ISLAMABAD, Aug. 24 (Xinhua) -- Pakistan on Friday again termed the U.S. drone attacks on its territory as violation of its sovereignty and said that various options are being considered to stop them.
Foreign Office Spokesman Moazzam Ahmad Khan told weekly press briefing on Friday that Pakistan is positive and is very clear that drone attacks are unproductive, illegal and violation of the country's sovereignty and integrity.
He said that Pakistan is discussing several options with the United States to stop drone strikes. But the options could not be revealed now, he said, adding that Pakistan is seeking a bilateral solution of this issue.
The statement by the Foreign Office Spokesman came just a few hours after American spy aircraft carried out three strikes in North Waziristan tribal region and killed at least 16 people and wounded 14 others.
About the Taliban militants incursion into Pakistani territory for attacks on border posts near Afghanistan, the Spokesman said Pakistan has asked the Afghan government to do something to stop them.
The spokesman said that Pakistan's territory would not be allowed to be used against Afghanistan and any country. "We have a will and a determination that no militant would be allowed to use our territory for terrorism", he said.
The Spokesman said that Afghanistan is a vast territorial country and has a lot of neighbors. He said Pakistan is not involved in any kind of attacks on NATO forces inside Afghanistan. He said Pakistan and Afghanistan are engaged in constructive matters to be addressed and Islamabad has a desire to address all issues mutually.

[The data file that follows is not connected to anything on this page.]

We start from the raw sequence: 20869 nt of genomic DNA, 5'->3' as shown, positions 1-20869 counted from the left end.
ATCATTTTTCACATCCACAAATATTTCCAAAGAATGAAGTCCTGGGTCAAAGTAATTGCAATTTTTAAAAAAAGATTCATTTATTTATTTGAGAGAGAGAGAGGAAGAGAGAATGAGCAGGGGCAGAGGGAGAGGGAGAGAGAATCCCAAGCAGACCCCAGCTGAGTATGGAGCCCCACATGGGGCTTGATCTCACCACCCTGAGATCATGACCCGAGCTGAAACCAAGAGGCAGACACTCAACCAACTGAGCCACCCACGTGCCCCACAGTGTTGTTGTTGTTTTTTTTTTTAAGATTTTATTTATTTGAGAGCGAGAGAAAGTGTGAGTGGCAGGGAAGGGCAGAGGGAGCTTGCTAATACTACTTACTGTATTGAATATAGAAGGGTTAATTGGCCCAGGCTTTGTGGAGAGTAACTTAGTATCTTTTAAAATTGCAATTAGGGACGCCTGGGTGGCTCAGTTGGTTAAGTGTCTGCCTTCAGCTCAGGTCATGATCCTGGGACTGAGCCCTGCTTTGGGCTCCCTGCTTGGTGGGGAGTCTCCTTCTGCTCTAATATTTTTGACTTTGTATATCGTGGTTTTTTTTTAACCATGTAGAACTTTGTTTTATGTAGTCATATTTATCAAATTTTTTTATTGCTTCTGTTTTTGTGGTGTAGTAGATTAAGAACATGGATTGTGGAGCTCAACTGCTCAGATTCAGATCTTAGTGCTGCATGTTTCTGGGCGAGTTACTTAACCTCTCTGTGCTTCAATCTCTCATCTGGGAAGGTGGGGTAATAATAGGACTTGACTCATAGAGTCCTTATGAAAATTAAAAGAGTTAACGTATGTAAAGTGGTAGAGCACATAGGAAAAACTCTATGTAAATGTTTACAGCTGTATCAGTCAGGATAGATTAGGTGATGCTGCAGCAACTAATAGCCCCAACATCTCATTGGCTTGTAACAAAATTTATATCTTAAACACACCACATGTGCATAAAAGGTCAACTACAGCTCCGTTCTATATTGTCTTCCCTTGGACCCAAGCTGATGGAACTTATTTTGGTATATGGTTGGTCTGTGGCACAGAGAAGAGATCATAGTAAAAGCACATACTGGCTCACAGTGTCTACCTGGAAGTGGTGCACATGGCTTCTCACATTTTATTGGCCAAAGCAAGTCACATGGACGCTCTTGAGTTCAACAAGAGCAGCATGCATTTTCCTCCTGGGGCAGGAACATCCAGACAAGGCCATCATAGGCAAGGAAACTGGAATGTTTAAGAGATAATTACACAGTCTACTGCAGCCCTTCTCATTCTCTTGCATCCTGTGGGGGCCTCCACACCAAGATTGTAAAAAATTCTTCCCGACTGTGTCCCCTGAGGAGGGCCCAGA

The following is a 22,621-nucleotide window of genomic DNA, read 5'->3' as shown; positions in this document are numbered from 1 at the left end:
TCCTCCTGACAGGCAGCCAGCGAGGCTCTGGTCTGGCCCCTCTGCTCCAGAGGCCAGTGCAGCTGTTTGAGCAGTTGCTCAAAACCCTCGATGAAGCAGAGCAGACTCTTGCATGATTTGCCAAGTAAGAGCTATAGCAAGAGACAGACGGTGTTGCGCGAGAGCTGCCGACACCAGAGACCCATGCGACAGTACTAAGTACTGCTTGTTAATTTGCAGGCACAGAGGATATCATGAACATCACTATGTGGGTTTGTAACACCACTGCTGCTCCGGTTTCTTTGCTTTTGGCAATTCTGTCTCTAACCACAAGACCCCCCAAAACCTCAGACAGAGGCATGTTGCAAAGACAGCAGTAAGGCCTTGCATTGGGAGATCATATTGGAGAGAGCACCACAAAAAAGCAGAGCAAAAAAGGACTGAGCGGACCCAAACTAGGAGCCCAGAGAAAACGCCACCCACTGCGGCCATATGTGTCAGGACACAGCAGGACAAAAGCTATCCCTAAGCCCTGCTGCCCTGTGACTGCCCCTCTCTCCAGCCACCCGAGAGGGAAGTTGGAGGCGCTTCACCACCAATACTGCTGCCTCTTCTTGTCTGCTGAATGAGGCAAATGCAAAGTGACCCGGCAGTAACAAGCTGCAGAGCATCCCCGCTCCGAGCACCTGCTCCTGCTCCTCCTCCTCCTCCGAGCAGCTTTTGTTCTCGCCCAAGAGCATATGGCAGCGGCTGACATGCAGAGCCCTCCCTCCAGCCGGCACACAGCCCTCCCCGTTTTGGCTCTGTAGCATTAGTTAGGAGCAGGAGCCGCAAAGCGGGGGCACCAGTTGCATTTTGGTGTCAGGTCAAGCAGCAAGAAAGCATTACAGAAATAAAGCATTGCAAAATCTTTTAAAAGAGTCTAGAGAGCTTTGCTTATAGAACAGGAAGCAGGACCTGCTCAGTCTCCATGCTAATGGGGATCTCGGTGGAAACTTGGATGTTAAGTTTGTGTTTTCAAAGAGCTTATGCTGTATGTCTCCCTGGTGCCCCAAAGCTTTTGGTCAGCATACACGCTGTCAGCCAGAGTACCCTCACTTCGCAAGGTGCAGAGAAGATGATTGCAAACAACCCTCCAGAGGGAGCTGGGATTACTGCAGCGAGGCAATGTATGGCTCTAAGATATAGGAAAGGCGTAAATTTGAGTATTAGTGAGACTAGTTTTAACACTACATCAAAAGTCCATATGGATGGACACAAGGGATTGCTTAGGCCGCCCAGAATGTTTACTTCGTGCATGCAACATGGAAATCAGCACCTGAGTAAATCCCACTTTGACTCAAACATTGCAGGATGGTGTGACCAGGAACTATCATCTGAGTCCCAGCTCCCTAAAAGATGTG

To a question about the Pakistan-U.S. strategic dialogue, the spokesman said that strategic dialogue between Pakistan and the United States are expected to resume this year.
The dialogue process was disrupted due to tension over several key issues including the unilateral U.S. attack to kill Osama bin Laden in May 2011 and an American airstrike on a Pakistani post which killed 26 soldiers in November last year.
The third ministerial session of the U.S.-Pakistan strategic dialogue was held in Washington in October 2010.
To a question about the would-be publishing of a book by an American writer Richard Miniter about the killing of Osama bin Ladin, the spokesman said that he can not comment on speculations as it is too early.
An American journalist Richard Miniter in his latest book has claimed that a colonel from Pakistan's intelligence agency had helped the U.S. in providing vital information in locating former al-Qaida chief Osama Bin Laden and that Pakistan's army chief may have been briefed on the Abbottabad raid five months in advance.
Pakistan army rejected the book as an attempt to malign the country's security forces.
The book, entitled "Leading from Behind: The Reluctant President and the Advisors Who Decide for Him", claimed that Pakistan had a greater role in the Abbottabad raid than what the American CIA had earlier stated.
The book alleged that the Inter-Services Intelligence (ISI) officer had walked into the CIA's Islamabad station in August 2010 and provided vital help in tracing Osama.